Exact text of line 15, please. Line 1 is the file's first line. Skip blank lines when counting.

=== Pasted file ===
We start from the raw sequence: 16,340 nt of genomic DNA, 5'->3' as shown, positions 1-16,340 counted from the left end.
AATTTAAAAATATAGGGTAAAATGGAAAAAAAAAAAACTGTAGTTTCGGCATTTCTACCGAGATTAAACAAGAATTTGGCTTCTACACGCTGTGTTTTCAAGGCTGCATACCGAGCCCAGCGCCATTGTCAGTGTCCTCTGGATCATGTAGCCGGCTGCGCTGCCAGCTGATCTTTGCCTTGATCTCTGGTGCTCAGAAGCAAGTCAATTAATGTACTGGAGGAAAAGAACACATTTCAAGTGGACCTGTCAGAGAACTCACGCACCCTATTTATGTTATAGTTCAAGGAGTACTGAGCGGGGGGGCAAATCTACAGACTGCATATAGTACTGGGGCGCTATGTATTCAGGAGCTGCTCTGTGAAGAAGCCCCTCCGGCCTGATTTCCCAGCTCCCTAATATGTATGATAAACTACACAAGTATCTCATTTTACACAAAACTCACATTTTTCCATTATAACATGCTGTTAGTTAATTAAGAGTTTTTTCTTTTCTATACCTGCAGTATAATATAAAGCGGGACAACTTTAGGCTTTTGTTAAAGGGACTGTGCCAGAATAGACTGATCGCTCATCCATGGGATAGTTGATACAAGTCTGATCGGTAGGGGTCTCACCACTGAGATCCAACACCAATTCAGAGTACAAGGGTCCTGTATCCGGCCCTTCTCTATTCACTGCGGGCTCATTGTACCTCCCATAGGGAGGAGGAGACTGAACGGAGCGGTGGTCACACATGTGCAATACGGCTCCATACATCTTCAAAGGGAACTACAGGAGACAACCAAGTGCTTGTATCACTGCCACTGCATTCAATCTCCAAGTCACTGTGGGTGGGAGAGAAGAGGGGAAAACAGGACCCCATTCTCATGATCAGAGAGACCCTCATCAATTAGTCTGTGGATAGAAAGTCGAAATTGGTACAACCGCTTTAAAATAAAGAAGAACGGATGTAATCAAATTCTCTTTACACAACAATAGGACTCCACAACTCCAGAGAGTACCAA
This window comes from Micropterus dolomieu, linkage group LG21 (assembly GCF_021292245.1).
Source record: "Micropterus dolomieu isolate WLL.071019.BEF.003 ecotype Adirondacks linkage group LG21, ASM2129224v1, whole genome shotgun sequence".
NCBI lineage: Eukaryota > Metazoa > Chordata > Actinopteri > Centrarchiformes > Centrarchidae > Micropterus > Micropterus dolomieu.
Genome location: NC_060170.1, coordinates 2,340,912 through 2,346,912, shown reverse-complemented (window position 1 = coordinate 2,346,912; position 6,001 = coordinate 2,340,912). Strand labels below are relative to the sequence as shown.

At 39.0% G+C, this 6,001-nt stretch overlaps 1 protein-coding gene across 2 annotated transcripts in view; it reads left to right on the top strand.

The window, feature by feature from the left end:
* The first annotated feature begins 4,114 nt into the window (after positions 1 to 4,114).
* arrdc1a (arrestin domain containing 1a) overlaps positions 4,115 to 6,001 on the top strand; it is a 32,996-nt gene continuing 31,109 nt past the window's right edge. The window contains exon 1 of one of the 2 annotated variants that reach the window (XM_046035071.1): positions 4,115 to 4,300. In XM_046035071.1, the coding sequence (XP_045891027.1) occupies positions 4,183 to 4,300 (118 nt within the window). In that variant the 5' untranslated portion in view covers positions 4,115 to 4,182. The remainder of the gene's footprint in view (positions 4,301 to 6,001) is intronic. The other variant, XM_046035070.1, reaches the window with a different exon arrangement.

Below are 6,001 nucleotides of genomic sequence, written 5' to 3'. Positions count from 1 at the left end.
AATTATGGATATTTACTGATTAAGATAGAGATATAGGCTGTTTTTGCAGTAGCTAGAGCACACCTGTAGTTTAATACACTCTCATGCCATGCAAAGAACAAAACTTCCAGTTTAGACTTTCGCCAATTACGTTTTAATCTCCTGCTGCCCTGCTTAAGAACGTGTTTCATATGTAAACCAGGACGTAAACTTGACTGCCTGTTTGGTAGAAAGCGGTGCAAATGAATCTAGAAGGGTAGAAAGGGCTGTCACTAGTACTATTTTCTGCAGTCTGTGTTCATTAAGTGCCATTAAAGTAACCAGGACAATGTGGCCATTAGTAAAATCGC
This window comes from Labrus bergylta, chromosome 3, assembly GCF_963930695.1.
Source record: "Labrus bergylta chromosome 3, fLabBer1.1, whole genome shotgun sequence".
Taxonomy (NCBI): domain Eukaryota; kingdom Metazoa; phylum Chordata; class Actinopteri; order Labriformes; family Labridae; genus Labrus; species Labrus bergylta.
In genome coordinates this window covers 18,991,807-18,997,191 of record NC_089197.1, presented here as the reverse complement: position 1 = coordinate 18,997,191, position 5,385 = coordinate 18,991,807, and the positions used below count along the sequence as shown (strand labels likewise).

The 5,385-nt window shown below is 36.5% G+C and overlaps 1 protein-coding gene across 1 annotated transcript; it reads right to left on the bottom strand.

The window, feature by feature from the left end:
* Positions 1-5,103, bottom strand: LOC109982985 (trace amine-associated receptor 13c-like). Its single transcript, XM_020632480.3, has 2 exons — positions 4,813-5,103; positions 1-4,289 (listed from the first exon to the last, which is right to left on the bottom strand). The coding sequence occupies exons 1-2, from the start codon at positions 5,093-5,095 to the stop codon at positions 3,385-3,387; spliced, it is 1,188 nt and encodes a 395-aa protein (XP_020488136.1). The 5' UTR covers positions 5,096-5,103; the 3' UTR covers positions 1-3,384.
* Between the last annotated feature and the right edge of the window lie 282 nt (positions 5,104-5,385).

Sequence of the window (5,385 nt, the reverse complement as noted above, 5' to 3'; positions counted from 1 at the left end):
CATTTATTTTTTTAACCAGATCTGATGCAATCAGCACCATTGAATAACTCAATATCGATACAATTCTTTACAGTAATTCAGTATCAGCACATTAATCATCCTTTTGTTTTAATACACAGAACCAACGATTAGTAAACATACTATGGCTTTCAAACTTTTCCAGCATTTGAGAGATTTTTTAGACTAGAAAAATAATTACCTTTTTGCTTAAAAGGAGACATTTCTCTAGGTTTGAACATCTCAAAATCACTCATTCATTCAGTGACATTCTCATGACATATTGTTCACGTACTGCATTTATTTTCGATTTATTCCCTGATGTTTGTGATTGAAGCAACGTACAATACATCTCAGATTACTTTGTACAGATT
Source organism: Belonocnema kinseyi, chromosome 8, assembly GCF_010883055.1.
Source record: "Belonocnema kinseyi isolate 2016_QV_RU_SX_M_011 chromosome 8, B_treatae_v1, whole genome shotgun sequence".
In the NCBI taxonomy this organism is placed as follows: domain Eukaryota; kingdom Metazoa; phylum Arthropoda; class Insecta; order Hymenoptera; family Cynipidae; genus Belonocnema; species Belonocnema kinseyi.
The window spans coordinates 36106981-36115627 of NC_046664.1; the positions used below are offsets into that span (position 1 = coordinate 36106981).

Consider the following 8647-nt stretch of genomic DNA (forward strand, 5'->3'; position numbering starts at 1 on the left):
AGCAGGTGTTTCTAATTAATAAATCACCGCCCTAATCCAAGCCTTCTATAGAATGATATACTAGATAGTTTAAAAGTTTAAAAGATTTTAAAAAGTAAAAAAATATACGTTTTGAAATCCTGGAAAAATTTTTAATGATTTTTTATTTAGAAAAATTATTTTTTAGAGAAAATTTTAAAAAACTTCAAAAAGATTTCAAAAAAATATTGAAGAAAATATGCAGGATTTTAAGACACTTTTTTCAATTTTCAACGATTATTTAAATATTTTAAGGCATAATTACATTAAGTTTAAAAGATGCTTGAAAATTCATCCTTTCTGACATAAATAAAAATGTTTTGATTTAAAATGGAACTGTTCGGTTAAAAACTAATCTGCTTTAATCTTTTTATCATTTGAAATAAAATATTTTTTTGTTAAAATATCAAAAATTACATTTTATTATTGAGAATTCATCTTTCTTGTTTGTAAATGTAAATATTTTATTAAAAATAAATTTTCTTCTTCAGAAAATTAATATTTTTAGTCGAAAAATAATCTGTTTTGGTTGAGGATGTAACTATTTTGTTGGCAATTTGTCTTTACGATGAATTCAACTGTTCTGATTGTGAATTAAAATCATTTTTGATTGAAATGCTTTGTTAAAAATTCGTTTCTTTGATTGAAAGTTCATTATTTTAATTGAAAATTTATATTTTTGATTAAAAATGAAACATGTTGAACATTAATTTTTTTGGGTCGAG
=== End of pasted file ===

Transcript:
Taxonomy (NCBI): domain Eukaryota; kingdom Metazoa; phylum Chordata; class Actinopteri; order Labriformes; family Labridae; genus Labrus; species Labrus bergylta.